News Risk Management09 Jan 2019

India:Ten authorities authorised to intercept, monitor and decrypt citizens' data

09 Jan 2019

Ten government agencies in India have been given the legal authority to 'intercept, monitor or decrypt information generated, transmitted, received or stored in any computer', sparking concerns from citizens and privacy advocates over surveillance.

The order was approved on 20 December by the Ministry of Home Affairs and is an expansion of India's IT Act of 2000, It effectively gives the Indian government the legal power to monitor all its citizens' Internet traffic, and the authority to request access to any encrypted information, reported ZDNet.

The ten agencies to which the order applies are the:

  • Intelligence Bureau
  • Narcotics Control Bureau
  • Enforcement Directorate
  • Central Board of Direct Taxes
  • Directorate of Revenue Intelligence
  • Central Bureau of Investigation
  • National Investigation Agency
  • Cabinet Secretariat (R&AW)
  • Commissioner of Delhi Police, and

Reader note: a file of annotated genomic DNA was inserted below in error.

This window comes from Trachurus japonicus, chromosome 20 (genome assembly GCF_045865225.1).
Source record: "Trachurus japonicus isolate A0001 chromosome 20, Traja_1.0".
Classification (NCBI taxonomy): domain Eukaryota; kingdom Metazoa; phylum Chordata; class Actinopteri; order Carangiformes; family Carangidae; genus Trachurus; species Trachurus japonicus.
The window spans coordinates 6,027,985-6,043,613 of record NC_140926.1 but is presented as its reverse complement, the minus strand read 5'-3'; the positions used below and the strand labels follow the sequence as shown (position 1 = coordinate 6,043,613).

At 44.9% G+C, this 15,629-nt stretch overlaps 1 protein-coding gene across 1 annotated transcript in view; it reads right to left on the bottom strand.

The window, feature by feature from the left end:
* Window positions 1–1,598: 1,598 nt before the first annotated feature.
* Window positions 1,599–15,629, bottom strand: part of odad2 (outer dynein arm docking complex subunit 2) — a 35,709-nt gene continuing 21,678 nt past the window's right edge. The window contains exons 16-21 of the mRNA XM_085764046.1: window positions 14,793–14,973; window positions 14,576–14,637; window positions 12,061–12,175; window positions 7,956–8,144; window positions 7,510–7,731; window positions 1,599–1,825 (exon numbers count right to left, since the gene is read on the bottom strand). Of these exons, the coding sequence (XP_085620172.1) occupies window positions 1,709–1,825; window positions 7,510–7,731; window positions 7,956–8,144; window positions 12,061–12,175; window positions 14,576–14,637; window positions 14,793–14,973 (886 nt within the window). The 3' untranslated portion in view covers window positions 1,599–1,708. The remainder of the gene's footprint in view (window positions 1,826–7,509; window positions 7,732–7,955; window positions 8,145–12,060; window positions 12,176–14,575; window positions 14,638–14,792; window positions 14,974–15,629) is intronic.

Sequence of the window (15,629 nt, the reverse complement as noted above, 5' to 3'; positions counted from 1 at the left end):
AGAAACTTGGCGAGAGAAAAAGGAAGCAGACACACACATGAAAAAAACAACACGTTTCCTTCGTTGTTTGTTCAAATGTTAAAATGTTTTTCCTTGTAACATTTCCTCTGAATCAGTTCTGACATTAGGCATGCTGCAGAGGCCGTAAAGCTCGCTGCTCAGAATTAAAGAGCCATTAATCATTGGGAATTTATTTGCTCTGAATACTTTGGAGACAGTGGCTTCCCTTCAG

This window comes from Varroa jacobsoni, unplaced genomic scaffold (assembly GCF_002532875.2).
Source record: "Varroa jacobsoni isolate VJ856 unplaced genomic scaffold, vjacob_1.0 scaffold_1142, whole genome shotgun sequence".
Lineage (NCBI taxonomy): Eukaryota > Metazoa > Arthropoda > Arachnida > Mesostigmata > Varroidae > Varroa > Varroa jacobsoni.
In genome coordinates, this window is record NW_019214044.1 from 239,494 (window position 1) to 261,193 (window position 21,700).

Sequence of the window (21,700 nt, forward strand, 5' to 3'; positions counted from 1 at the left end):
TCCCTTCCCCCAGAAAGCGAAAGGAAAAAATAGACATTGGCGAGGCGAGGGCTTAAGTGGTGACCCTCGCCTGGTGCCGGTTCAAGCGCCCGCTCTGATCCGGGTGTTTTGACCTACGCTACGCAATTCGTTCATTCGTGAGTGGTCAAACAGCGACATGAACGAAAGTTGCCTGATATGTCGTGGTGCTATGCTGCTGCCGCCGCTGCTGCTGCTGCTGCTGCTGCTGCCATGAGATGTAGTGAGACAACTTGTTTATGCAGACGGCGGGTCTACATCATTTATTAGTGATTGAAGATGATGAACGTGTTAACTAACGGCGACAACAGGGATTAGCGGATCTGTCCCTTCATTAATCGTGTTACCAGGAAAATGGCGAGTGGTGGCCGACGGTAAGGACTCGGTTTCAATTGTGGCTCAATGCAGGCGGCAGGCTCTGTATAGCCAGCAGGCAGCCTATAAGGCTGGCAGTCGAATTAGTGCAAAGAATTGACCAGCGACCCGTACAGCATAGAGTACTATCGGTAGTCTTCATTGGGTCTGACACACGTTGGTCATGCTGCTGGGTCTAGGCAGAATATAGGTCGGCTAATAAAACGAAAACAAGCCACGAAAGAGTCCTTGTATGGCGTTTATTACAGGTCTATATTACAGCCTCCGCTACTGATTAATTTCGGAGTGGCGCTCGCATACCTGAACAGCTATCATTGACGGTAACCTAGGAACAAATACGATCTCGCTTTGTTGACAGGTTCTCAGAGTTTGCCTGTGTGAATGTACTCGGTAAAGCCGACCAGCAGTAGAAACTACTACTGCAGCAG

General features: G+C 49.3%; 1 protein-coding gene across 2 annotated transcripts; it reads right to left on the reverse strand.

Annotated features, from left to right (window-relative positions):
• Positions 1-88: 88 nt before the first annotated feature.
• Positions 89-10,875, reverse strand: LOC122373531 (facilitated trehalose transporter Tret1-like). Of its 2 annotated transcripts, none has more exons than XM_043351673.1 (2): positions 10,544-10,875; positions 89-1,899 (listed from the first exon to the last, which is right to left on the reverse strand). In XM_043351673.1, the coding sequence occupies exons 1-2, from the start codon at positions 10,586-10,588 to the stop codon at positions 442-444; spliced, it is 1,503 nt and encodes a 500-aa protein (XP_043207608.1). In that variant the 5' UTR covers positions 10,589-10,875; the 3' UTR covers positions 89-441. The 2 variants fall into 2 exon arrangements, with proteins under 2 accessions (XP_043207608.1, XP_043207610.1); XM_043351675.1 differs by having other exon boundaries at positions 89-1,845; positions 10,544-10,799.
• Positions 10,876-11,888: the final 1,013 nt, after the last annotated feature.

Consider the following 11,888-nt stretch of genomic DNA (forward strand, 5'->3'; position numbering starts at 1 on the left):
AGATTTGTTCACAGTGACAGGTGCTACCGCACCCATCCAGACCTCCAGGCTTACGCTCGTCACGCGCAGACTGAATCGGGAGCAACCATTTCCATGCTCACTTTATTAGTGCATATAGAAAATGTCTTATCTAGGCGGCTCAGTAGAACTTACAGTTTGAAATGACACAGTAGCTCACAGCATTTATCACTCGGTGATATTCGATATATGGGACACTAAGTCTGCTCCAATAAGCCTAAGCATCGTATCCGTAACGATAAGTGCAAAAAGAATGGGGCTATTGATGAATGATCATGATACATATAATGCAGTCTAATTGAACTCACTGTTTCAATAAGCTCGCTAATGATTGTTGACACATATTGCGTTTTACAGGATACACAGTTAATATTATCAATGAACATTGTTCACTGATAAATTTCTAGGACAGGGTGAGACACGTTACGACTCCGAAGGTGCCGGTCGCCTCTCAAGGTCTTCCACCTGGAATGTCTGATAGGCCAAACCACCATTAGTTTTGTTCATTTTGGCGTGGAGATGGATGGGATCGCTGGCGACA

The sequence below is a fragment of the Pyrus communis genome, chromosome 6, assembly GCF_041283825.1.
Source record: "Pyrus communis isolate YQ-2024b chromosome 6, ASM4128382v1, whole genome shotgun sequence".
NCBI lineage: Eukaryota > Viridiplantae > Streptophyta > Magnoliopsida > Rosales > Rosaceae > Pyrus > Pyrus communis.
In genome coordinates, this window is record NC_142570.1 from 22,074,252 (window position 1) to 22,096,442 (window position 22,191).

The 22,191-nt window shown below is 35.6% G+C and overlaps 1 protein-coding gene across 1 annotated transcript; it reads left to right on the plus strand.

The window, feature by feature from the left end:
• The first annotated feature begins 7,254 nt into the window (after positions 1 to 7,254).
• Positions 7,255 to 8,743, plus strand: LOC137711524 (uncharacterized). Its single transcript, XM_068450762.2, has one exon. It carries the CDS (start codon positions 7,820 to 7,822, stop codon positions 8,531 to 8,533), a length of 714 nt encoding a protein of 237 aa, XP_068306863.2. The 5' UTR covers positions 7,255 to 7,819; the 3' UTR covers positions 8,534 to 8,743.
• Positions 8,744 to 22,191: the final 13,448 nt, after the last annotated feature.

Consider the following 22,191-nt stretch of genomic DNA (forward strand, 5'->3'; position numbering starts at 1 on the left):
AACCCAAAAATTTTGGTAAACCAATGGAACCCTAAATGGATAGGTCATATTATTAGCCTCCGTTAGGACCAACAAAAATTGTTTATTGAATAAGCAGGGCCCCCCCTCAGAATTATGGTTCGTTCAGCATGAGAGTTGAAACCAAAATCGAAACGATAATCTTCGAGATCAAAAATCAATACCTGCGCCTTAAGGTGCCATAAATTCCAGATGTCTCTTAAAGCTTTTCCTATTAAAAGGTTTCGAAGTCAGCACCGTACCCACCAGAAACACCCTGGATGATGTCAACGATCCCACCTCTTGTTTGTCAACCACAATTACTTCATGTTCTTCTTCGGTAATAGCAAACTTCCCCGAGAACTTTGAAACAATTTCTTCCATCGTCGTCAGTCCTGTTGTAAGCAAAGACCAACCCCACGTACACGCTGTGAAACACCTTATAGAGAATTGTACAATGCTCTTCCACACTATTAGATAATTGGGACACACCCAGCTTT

• Directorate of Signal Intelligence (for service areas of Jammu & Kashmir, North-East, and Assam only)

Individuals and entities who do not comply with the requests from these agencies for data access face up to seven years in prison or a fine.

While some citizens, privacy advocates and opposition parties have decried the order, with the Congress saying it turns India into a ‘surveillance state’, government officials argue that this move is needed for national security, to maintain public order, and to deal with foreign government interventions.

To address some of the concerns, the Ministry of Home Affairs subsequently issued a clarification explaining that any interception, monitoring, or data decryption will be "done as per due process of law" with approval from the Union Home Secretary.

The ministry also said that adequate safeguards against abuse exist under both the IT and Telegraph Acts.

The government said that every individual case will continue to require prior approval of Home ministry or state government and the ministry had not delegated its powers to any law enforcement or security agency.

The order is expected to be challenged in court as unconstitutional, said the ZDNet report.

| Print | Share

Note that your comment may be edited or removed in the future, and that your comment may appear alongside the original article on websites other than this one.


Recent Comments

There are no comments submitted yet. Do you have an interesting opinion? Then be the first to post a comment.

Other News

Follow Asia Insurance Review